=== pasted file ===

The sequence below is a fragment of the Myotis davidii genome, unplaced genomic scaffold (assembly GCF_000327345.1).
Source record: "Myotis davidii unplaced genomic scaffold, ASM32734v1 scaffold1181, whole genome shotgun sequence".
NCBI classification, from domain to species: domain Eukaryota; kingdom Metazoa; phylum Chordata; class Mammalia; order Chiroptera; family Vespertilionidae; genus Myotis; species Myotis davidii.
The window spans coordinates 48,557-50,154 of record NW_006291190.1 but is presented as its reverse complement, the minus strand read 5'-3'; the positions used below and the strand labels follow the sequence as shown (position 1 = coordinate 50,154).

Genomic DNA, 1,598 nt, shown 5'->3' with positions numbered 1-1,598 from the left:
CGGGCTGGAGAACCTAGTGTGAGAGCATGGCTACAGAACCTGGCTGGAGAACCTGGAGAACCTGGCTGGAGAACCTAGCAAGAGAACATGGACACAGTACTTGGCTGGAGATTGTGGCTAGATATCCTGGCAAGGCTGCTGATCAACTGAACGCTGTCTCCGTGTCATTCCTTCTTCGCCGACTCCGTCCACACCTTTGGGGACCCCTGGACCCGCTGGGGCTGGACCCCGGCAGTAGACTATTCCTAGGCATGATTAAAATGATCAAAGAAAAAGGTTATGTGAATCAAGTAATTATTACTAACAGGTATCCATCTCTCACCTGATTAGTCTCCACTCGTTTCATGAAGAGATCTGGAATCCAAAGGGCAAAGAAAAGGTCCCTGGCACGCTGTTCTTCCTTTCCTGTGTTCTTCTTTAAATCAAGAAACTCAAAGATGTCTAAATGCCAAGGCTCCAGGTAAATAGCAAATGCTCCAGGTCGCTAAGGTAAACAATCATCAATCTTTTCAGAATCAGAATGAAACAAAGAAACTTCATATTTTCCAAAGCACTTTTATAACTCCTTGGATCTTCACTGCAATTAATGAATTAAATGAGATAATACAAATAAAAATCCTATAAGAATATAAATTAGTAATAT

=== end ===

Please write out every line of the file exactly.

The sequence below is a fragment of the Myotis davidii genome, unplaced genomic scaffold (assembly GCF_000327345.1).
Source record: "Myotis davidii unplaced genomic scaffold, ASM32734v1 scaffold1181, whole genome shotgun sequence".
NCBI classification, from domain to species: domain Eukaryota; kingdom Metazoa; phylum Chordata; class Mammalia; order Chiroptera; family Vespertilionidae; genus Myotis; species Myotis davidii.
The window spans coordinates 48,557-50,154 of record NW_006291190.1 but is presented as its reverse complement, the minus strand read 5'-3'; the positions used below and the strand labels follow the sequence as shown (position 1 = coordinate 50,154).

Genomic DNA, 1,598 nt, shown 5'->3' with positions numbered 1-1,598 from the left:
CGGGCTGGAGAACCTAGTGTGAGAGCATGGCTACAGAACCTGGCTGGAGAACCTGGAGAACCTGGCTGGAGAACCTAGCAAGAGAACATGGACACAGTACTTGGCTGGAGATTGTGGCTAGATATCCTGGCAAGGCTGCTGATCAACTGAACGCTGTCTCCGTGTCATTCCTTCTTCGCCGACTCCGTCCACACCTTTGGGGACCCCTGGACCCGCTGGGGCTGGACCCCGGCAGTAGACTATTCCTAGGCATGATTAAAATGATCAAAGAAAAAGGTTATGTGAATCAAGTAATTATTACTAACAGGTATCCATCTCTCACCTGATTAGTCTCCACTCGTTTCATGAAGAGATCTGGAATCCAAAGGGCAAAGAAAAGGTCCCTGGCACGCTGTTCTTCCTTTCCTGTGTTCTTCTTTAAATCAAGAAACTCAAAGATGTCTAAATGCCAAGGCTCCAGGTAAATAGCAAATGCTCCAGGTCGCTAAGGTAAACAATCATCAATCTTTTCAGAATCAGAATGAAACAAAGAAACTTCATATTTTCCAAAGCACTTTTATAACTCCTTGGATCTTCACTGCAATTAATGAATTAAATGAGATAATACAAATAAAAATCCTATAAGAATATAAATTAGTAATAT